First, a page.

Tag Archives: Ancient Science fiction


Stolen PlanetTHE STOLEN PLANET (1906) – Written by John Mastin. Jervis Meredith, a wealthy young British man and his equally wealthy friend Fraser Burnley are so brilliant they invent anti-gravity. Next the young tycoons have a spaceship built so they  can use their anti-gravity device to tour outer space.

The battleship-sized craft is named The Regina and combines propellers with Meredith and Burnley’s anti-gravity invention. The friends set off with a ten-man crew and – oddly enough – they are so paranoid about people stealing their secrets they have rigged an elaborate bugging system throughout the Regina so they can know what the crew members talk about.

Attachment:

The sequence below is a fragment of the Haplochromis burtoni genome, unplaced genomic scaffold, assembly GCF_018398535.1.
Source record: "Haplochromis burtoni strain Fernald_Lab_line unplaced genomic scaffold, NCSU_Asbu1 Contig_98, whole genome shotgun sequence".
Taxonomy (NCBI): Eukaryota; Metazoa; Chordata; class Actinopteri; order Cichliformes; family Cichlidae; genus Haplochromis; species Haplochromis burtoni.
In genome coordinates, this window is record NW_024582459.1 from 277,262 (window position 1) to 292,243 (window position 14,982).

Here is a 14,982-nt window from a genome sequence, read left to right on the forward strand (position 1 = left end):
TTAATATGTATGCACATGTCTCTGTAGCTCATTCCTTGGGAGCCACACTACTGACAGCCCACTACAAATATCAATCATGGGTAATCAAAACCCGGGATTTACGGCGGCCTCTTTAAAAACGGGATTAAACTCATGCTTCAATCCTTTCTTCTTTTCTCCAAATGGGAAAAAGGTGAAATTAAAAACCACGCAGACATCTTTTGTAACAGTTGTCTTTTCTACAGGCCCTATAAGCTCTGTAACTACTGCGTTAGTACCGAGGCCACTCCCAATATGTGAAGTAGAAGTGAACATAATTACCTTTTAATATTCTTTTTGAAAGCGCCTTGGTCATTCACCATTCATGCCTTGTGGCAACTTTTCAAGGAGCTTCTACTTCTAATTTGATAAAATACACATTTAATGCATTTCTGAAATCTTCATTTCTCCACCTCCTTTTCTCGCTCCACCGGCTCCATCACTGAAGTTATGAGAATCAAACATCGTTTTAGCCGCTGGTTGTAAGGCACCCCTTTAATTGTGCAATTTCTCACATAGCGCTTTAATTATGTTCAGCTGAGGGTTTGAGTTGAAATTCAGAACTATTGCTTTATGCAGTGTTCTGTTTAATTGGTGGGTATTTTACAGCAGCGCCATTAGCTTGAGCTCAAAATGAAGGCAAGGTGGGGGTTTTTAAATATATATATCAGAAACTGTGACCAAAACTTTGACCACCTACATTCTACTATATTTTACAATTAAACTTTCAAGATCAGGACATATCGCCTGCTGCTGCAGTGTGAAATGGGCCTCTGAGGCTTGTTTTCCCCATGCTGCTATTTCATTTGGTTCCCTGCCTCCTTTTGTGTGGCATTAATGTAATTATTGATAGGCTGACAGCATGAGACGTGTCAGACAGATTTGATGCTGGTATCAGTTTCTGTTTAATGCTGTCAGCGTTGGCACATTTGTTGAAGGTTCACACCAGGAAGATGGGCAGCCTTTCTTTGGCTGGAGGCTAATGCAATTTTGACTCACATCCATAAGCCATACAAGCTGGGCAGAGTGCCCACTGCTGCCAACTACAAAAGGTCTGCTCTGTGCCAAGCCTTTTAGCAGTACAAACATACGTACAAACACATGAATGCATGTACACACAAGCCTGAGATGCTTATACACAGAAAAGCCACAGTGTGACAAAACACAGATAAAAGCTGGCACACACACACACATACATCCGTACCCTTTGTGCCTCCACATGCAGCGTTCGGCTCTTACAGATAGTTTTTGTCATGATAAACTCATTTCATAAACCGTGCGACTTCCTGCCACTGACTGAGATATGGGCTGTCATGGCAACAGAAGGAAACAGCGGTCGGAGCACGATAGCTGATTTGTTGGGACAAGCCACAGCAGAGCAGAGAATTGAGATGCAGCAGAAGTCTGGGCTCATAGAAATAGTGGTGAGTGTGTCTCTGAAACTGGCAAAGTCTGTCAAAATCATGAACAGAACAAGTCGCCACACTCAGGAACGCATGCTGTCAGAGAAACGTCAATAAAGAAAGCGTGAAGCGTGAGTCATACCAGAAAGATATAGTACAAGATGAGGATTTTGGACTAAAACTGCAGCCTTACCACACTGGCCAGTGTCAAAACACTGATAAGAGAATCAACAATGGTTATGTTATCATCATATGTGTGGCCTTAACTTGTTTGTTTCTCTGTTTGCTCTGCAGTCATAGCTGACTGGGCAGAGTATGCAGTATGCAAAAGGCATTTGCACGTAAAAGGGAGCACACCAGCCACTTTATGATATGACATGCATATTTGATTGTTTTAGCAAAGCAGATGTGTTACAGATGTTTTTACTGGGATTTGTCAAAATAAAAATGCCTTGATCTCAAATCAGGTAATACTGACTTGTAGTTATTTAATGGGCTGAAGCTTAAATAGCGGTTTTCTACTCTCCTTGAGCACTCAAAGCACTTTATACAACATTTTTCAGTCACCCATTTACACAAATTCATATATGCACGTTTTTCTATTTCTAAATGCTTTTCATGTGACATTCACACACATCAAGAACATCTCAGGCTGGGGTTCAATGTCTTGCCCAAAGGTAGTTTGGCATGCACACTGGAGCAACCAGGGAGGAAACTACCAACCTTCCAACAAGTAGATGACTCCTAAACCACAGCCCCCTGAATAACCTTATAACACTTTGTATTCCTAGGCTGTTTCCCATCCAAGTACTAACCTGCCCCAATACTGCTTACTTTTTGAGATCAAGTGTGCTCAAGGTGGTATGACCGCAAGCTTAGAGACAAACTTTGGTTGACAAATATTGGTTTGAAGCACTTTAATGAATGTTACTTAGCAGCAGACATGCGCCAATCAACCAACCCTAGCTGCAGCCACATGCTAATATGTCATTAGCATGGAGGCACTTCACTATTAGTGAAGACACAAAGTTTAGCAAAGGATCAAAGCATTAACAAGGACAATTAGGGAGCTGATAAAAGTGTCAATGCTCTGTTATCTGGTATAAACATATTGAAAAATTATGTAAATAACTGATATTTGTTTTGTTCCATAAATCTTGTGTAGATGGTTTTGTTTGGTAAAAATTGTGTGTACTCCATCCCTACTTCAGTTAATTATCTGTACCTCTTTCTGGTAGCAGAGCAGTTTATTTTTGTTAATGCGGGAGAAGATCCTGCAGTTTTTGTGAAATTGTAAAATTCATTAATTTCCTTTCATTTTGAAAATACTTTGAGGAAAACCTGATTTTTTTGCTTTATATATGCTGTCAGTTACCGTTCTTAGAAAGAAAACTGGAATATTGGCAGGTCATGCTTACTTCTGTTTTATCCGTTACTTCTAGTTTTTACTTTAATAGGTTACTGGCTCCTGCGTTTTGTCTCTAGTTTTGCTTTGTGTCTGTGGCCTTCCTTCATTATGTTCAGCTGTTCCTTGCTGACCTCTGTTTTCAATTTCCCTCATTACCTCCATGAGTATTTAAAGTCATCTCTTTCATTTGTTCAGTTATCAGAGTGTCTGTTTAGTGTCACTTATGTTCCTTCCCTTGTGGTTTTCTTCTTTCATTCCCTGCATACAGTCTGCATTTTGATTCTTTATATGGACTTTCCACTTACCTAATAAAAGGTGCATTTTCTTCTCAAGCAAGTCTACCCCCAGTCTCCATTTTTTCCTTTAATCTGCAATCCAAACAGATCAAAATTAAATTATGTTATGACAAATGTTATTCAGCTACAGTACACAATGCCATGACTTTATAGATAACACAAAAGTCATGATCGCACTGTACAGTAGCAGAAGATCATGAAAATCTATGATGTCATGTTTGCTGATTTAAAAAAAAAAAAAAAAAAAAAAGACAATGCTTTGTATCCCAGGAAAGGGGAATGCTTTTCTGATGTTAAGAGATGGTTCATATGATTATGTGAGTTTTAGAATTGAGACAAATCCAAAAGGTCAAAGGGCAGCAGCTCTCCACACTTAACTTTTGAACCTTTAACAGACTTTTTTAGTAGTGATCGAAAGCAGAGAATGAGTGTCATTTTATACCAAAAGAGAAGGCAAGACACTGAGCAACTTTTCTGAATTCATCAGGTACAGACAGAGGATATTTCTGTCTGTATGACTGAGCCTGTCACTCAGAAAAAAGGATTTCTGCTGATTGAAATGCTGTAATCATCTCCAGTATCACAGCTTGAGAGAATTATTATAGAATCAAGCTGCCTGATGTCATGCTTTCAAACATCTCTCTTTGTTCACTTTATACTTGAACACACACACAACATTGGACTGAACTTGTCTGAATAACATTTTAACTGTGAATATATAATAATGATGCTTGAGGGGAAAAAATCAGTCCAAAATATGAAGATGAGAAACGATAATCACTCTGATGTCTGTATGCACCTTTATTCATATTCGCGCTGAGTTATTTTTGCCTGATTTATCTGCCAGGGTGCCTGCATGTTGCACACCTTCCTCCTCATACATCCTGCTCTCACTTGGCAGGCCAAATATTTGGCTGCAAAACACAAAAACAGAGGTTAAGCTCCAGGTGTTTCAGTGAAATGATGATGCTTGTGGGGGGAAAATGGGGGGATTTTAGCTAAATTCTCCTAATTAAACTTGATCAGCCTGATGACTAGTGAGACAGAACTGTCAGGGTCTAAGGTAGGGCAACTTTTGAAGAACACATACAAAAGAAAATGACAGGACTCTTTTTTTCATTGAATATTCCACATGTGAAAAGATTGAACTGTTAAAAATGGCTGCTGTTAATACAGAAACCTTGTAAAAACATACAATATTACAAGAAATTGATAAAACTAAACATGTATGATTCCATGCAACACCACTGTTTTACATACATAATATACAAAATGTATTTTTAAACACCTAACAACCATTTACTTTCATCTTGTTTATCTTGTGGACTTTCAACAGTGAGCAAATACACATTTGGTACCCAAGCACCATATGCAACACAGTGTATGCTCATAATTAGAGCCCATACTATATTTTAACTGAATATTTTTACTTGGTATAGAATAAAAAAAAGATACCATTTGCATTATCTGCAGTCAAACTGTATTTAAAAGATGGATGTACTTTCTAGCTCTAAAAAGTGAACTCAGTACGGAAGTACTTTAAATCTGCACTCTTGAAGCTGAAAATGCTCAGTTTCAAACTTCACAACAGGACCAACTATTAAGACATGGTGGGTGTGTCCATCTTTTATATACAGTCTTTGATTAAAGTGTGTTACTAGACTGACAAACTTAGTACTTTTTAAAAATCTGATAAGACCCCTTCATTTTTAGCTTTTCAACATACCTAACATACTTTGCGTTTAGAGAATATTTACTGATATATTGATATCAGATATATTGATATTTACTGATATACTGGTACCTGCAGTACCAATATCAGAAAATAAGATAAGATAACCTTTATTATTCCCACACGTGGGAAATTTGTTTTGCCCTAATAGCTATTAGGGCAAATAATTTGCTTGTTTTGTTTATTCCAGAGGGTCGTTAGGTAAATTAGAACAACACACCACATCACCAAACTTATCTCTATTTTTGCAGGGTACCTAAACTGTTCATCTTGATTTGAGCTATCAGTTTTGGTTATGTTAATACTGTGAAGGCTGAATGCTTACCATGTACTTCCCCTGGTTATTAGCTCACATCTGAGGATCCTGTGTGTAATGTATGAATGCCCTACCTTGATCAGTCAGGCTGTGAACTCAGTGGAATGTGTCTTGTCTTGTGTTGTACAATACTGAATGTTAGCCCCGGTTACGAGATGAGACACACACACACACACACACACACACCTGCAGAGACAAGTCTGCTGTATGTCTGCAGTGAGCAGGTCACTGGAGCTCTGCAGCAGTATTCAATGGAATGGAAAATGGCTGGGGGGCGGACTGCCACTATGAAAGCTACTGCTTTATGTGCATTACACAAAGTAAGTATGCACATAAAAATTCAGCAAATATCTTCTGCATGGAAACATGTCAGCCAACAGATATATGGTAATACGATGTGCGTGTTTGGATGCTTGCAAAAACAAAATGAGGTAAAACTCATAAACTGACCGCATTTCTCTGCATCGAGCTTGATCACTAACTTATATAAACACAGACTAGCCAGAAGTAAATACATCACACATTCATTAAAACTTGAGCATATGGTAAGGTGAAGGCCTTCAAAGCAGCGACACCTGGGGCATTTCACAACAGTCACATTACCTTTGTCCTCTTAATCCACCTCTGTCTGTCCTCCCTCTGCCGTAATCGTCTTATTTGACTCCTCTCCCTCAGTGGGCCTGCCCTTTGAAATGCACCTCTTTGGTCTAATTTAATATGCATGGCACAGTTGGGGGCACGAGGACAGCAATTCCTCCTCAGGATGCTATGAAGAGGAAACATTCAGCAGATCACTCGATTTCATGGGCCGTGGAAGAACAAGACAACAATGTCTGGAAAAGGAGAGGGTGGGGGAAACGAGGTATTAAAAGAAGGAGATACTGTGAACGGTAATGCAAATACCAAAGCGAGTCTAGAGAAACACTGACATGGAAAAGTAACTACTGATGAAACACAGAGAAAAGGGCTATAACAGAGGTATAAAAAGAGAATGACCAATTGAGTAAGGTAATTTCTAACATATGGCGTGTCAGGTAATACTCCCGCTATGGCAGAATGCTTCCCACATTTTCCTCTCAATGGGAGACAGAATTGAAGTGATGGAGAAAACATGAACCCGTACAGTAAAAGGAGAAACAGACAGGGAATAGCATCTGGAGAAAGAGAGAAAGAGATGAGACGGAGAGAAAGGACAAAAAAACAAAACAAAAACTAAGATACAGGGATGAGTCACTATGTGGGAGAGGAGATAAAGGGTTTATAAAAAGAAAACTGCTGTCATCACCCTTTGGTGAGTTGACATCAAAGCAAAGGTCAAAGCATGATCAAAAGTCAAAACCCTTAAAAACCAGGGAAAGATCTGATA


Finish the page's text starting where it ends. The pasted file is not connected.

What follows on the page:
The explorers make the eccentric decision to explore the region around Sirius first, rather than our own solar system. Enroute the Regina accidentally pulls an uncharted planet out of its orbit (?) and causes it to collide with another uncharted planet. This collision causes a new sun to be born. (Regular readers of Balladeer’s Blog will remember that this was apparently a big idea for a time since a lot of these old stories feature suns forming from colliding planets.)

Eventually our heroes decide to explore some planets on their way to the star Sirius. On the first planet they visit the explorers find enormous ruins obviously built by a gigantic race that is now extinct. The structures were beautiful from what can be made out and are made of materials unknown on Earth.